There will be a lot of books written about the story of Twitter. As far as I know, there have now been two, but there are probably 71 more coming out soon.
Biz Stone’s new book, Things a Little Bird Told Me: Confessions of the Creative Mind is outstanding.
I’ve read two really awesome books in the past month that combine first person startup accounts with personal philosophy and advice. Biz’s is the second. Ben Horowitz’s book The Hard Thing About Hard Things is the other.
Ok – enough effusiveness. There is a simple reason these two books are outstanding. They both mix the author’s direct and very relevant experience with their personal philosophy and lessons learned from the experience. While moments of Ben’s book are dramatic, Biz tells the story of Twitter in an understated way. He’s fun and playful while covering enough of what happened so you have a feel for it. But it’s not overwrought with drama.
Instead, Biz focuses on highlighting critical moments, and key experiences that he had, which help the reader understand the path of a remarkable company. I’ve heard most of the stories before, although a few were new to me. Biz drills into the essence of what matters and not the noise surrounding it. As a result, I felt like I could really process the experience and understand the lessons he learned, rather than be distracted by stuff around the edges.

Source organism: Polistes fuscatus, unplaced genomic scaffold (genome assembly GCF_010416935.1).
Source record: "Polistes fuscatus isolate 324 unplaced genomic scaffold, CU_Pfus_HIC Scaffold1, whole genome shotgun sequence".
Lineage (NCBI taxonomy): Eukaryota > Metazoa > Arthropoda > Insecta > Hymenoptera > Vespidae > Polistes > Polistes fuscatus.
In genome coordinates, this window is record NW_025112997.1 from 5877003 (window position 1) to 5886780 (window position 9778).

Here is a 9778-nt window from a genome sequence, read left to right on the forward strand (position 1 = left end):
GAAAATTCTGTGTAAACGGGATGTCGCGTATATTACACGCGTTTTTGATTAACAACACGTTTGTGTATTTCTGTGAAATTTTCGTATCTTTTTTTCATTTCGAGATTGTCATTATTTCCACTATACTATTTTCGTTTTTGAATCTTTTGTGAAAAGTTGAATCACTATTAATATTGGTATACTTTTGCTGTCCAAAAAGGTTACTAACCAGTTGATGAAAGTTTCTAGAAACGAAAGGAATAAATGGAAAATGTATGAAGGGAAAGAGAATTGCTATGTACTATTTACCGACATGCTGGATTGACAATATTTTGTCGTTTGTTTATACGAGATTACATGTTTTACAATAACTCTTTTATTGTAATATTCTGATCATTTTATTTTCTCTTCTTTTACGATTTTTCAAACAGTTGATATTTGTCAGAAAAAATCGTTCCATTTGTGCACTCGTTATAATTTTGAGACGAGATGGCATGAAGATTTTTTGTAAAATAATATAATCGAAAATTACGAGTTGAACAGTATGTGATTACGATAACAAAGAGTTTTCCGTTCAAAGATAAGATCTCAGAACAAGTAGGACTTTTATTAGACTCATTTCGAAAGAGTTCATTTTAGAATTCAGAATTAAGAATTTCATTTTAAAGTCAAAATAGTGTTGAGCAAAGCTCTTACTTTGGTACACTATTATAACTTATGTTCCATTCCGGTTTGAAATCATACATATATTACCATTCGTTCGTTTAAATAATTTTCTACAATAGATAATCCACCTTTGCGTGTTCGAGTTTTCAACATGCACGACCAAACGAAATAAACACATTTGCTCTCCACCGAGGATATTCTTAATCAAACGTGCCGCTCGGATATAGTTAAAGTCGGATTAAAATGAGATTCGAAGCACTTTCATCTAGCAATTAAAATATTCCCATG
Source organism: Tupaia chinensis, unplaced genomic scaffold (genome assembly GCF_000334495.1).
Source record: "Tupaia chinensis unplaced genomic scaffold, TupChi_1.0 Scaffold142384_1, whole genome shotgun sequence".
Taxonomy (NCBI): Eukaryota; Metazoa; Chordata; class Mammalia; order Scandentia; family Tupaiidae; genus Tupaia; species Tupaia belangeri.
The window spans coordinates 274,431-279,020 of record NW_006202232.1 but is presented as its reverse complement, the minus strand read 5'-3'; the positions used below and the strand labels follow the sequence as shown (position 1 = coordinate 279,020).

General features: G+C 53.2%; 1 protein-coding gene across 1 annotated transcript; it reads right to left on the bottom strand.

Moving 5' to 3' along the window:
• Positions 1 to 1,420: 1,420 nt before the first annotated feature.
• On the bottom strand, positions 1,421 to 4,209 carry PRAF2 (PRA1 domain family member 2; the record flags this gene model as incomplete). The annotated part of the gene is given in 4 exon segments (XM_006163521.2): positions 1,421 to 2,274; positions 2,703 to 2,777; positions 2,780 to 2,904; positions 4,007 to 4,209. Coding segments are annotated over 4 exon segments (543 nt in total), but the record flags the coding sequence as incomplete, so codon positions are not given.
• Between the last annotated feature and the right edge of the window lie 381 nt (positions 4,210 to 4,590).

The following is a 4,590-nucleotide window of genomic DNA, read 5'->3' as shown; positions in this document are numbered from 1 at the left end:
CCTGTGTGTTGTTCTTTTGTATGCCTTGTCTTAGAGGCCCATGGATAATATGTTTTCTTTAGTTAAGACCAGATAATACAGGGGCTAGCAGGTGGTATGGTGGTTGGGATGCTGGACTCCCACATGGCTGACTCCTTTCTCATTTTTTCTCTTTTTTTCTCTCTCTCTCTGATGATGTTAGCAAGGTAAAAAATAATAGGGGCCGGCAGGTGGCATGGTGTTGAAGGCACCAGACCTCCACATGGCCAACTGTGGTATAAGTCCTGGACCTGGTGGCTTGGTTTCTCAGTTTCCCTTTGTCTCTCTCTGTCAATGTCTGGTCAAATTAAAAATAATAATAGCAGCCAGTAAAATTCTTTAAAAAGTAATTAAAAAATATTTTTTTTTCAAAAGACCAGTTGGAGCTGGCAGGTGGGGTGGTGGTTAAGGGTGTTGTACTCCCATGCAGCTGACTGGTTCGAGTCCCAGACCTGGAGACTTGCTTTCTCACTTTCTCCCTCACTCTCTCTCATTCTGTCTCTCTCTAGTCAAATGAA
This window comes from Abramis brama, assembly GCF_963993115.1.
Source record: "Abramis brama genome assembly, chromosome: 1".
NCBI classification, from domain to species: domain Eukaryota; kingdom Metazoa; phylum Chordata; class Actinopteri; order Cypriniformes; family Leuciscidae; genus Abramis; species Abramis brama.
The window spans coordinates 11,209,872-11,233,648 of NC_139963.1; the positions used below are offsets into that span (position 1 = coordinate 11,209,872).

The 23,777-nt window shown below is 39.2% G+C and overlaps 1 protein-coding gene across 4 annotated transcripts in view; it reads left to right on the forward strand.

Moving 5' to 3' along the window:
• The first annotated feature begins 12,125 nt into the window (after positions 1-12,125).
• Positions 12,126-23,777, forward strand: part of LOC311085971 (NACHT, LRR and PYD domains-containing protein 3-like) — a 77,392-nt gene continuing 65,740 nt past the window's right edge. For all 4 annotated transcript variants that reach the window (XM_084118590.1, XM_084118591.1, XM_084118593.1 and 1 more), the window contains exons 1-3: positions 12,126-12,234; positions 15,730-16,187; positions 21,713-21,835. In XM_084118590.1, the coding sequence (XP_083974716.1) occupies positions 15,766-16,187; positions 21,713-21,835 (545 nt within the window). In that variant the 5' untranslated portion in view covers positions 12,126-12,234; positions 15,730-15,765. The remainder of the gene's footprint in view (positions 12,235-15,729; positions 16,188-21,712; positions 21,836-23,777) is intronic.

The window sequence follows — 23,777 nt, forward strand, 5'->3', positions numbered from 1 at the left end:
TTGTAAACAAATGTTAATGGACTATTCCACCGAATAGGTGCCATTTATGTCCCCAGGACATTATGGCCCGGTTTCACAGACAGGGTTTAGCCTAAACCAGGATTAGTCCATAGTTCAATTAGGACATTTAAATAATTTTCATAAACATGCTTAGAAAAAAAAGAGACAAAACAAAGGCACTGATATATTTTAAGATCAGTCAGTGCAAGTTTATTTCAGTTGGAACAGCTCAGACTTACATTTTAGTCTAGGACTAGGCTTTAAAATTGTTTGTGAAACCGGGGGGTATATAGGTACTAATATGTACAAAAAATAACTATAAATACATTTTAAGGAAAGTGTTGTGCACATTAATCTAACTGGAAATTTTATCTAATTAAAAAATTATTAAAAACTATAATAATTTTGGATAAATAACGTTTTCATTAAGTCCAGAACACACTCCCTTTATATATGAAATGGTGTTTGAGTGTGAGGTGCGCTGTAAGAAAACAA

While I don’t know Biz, I immediately related to him. He drew me in. He’s a guy I’d like to hang out with. Someone I’d like to know, who I’d be happy to go into battle with, or just have a long playful dinner. Basically, he’s real.
If you are an entrepreneur, or a student of entrepreneurship, Things a Little Bird Told Me: Confessions of the Creative Mind is another must-read on my list.
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